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Summer fellows share stories of struggle and triumph

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Photo credit: 
Rod Searcey

In July, the Center on Democracy, Development, and the Rule of Law (CDDRL) welcomed a group of 23 democracy leaders from around the developing world for a three-week training program on democracy, good governance and rule of law reform as part of the 11th annual Draper Hills Summer Fellows Program.

Selected from over 500 applicants, the fellows have diverse backgrounds across sectors and geographies, working in civil society, public service, social enterprise and technology to improve democracy and governance in their home countries.

Fellows were instructed by an all-star roster of Stanford scholars and policy experts with backgrounds in international relations, law, medicine and political science. Lecturers included Associate Justice of the Supreme Court of California Tino Cuéllar; former U.S. Secretary of State Condoleezza Rice; FSI Director and former U.S. Ambassador to Russia Michael McFaul; and CDDRL Director Francis Fukuyama.

Fellows also visited several major Bay Area technology firms and philanthropic organizations, such as Twitter and the Omidyar Network, to explore new opportunities to support their work.  

New to the program this year was the incorporation of TED-style talks, which served as a platform for fellows to practice the technique of storytelling by sharing their personal stories and motivations for pursuing the work they do. Throughout the three-week program, these 9-minute talks provided fellows with a better understanding of their peers’ backgrounds and an opportunity to realize shared experiences.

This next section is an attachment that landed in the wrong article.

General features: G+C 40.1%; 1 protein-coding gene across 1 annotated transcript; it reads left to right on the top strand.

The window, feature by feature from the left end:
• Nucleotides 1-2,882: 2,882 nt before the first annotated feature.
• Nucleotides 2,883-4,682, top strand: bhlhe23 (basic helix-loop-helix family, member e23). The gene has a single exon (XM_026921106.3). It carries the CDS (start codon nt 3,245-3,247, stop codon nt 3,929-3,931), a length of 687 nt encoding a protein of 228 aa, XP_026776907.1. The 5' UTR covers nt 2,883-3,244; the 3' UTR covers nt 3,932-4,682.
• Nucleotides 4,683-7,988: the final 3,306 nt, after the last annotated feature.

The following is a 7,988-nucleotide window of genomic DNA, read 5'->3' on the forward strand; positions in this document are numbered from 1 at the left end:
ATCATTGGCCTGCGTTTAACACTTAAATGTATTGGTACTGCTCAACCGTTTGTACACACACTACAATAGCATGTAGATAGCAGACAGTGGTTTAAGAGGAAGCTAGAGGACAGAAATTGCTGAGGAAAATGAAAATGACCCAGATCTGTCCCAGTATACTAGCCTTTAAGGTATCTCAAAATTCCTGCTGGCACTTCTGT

From finding long-term solutions to refugee crises to the invention of new technologies that curb government corruption, fellows shared impactful stories that cut across sectors and regions, sharing common challenges and pathways to their success. You can find some of their talks below:


Karina Sarmiento (Ecuador)

Regional Director, Asylum Access Latin America
 

"Building up a Movement: Refugees in Latin America"

 
 
Karina Sarmiento is the regional director for Asylum Access Latin America, an international organization working to support refugee rights. Sarmiento leads the organization’s growth and implementation strategy for refugee legal aid clinics, strategic litigation, community legal empowerment and national policy advocacy across Latin America. 

Teddy Warria (Kenya)

CEO, Africa 2.0 Kenya
 

"Connecting Africa"

 

Teddy Warria is a Kenyan entrepreneur and the CEO of Africa 2.0 Kenya, an action-oriented network of young and emerging leaders from Africa who share a collective vision for the future. Warria is also the director of Africa’s Talking LED, a mobile telecommunications company working to close the information poverty gap in Kenya. 


Silvina Rivarola (Argentina)

Criminal Prosecutor, Office of the Attorney General, City of Buenos Aires
 

"Can Liberal Democracy Exist Without an Independent Justice?"